Bringing You the Daily Dispatch

In-form Norris keen to give home crowd spectacle to savour at Silverstone
F1 Sport

In-form Norris keen to give home crowd spectacle to savour at Silverstone

One of Lando Norris’s endearing qualities is his willingness to open up, to be, well, himself, an increasingly rare trait in Formula One. It is this candour, as the huge numbers of fans at the British Grand Prix supporting him will attest, that makes him one of the sport’s most popular drivers.

Norris cuts a relaxed figure as he speaks in the McLaren motorhome, the 24-year-old thoughtful and typically honest as he considers how close friends have come to play a crucial role for a kid who grew up in something of a bubble. “It’s quite a lonely life,” he says.

“I’m not complaining. It’s a lonely life because I grew up in the middle of nowhere. I was a loner, so I was happy to go and play on my simulator all day. I chose that route. Then all the years of growing up, you don’t stay in a team for more than a year so you never have time to build much of a connection with anyone. I know in F1 you don’t know who to trust, it’s a very different lifestyle.”

However, those friends are clearly vital in ensuring he remains grounded amid the F1 circus. “That’s what I think I have my friends for and the people around me. I’m very happy when they tell me I’m being an absolute knob,” he says with a smile. “They give me a sense of normality.”

Norris is riding the crest of a wave, exhibiting the form of his career in the best car he has had the chance to drive. Now McLaren have given him the tools to do the job, he is delivering on the promise he has always shown. The clear rival to Max Verstappen for the drivers’ title, he goes into Sunday’s British GP, once Lewis Hamilton’s fiefdom, for the first time as the favourite to deliver a win for the home crowd.

Norris is an interesting character on many levels. On the track, his driving is hard to ignore. He is controlled and measured when he needs to be, demonstrating an appreciation of the bigger picture of maximising what is available rather than sacrificing places in the heat of the moment. He also has a delicate touch on his tyres and knows how to eke out the best from them, an art that is vital in modern F1.

Crucially, when given free rein, he has an exciting, full-blooded style, unafraid to make moves when he has the bit between his teeth, as he demonstrated at Imola, Barcelona and Austria. Since his debut win in Miami earlier this year, he has been clear that where once a podium was a high, now only a place on the top step will do.

Lando Norris is lifted by his team after winning the Miami Grand Prix on 5 May 2024View image in fullscreen

Norris is honest when holding his hands up to errors on track, an unusual trait where absolute conviction is all but dogma. He is self-critical, a self-admittedly glass half-empty person, yet warm and witty and engaging too. He is generous with his time for fans and appreciative of them too, perhaps because deep down there is still a little disbelief that he is the subject of such affection.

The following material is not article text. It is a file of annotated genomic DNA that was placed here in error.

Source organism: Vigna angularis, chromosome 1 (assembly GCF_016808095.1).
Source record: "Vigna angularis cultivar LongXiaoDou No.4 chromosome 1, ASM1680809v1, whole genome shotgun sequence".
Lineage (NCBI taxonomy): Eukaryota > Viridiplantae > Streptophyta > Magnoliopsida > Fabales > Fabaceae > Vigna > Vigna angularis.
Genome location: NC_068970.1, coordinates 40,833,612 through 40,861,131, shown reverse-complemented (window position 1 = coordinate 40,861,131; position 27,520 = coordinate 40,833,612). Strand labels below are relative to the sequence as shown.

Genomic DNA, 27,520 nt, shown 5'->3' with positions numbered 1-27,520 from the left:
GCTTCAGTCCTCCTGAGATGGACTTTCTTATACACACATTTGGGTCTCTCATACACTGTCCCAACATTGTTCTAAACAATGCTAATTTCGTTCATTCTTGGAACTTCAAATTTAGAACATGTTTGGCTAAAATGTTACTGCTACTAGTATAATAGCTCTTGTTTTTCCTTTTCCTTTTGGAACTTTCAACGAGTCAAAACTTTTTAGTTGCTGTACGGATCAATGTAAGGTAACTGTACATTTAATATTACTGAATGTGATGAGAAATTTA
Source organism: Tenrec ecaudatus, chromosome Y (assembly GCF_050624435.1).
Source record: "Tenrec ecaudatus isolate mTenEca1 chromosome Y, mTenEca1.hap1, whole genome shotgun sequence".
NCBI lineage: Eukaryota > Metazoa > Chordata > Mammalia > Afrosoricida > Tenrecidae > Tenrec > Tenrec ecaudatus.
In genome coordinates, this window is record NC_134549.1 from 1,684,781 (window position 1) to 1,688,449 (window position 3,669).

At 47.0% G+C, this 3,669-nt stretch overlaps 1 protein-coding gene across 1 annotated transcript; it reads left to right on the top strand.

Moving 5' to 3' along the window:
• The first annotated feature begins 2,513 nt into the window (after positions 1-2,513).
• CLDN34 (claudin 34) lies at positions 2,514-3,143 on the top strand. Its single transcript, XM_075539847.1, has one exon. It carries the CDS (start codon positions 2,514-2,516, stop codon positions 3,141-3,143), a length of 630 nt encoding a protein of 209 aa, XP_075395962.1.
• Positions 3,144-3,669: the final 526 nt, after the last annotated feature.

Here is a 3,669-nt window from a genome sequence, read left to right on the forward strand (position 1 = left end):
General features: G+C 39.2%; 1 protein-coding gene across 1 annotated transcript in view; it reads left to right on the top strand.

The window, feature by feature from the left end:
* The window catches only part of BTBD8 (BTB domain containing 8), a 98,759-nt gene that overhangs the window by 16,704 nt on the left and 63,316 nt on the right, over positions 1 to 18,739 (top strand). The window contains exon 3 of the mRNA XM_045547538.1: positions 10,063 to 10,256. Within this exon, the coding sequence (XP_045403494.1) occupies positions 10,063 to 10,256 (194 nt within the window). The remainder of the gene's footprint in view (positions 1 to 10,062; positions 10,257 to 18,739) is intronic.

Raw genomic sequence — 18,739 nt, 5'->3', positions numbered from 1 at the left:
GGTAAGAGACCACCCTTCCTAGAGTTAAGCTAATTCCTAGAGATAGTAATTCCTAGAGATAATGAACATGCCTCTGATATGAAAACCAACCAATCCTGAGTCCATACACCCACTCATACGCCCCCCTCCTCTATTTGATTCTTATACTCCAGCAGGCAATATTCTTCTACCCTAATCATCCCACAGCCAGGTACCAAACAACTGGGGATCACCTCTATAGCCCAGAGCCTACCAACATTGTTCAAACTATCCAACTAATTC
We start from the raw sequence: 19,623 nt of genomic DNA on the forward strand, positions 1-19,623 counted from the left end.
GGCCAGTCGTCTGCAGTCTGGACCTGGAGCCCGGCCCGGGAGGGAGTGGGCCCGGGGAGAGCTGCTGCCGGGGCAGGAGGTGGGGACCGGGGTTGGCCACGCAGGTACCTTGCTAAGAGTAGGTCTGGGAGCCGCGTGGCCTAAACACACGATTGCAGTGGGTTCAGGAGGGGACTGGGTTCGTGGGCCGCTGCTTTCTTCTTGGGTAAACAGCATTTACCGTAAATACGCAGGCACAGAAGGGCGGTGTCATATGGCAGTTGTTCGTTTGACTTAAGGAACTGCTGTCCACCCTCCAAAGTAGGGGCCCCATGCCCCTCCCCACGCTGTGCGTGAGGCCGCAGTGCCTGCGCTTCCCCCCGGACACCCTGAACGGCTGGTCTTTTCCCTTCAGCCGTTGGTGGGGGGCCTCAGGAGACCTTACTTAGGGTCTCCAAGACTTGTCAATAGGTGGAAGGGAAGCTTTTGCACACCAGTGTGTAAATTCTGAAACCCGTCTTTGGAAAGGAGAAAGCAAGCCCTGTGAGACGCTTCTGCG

“I do appreciate it as much as I can because I still find it odd that I just drive a car and people support me,” he says. “I find it a weird concept, of me just being a normal person who drives a car quickly and people cheer me on for that … I appreciate it, I don’t know how I can show it in many ways.”

What concerns Norris most is that he is not reciprocating sufficiently on this support, as ever expecting more from himself.

skip past newsletter promotion

He is also a young man growing up in public with all that entails. He enjoys going out to dinner or clubs but pictures or videos get taken and assumptions are then made. So increasingly Norris ends up not actually going out because he faces enough scrutiny already for what he does on track, with social media having become vituperative.

Lando Norris greets fans outside the paddock during practice ahead of the British Grand Prix at Silverstone on 5 July 2024View image in fullscreen

“You don’t want to deal with things which cause stress and pressure,” he says. “Everything I do already is stressful enough. I still have to go out and perform and do my job every day. As soon as I have one bad day in the job, I get criticised to hell.”

Which is about as vehement as Norris gets outside a car on the baggage of going racing. That is something he will put out of his mind when the visor comes down on Sunday, but on the way there, well, he will, of course, enjoy the special moments that matter.

“I stay in the hotel at the track and its easy just to walk over the bridge [to the paddock] but I am happy to drive round,” he says. “Because I get that feeling of everyone, seeing people in my shirts, my hats, that just excites me in the morning, these guys are here to support me and cheer me on – that puts me in the mood.”

Source: theguardian.com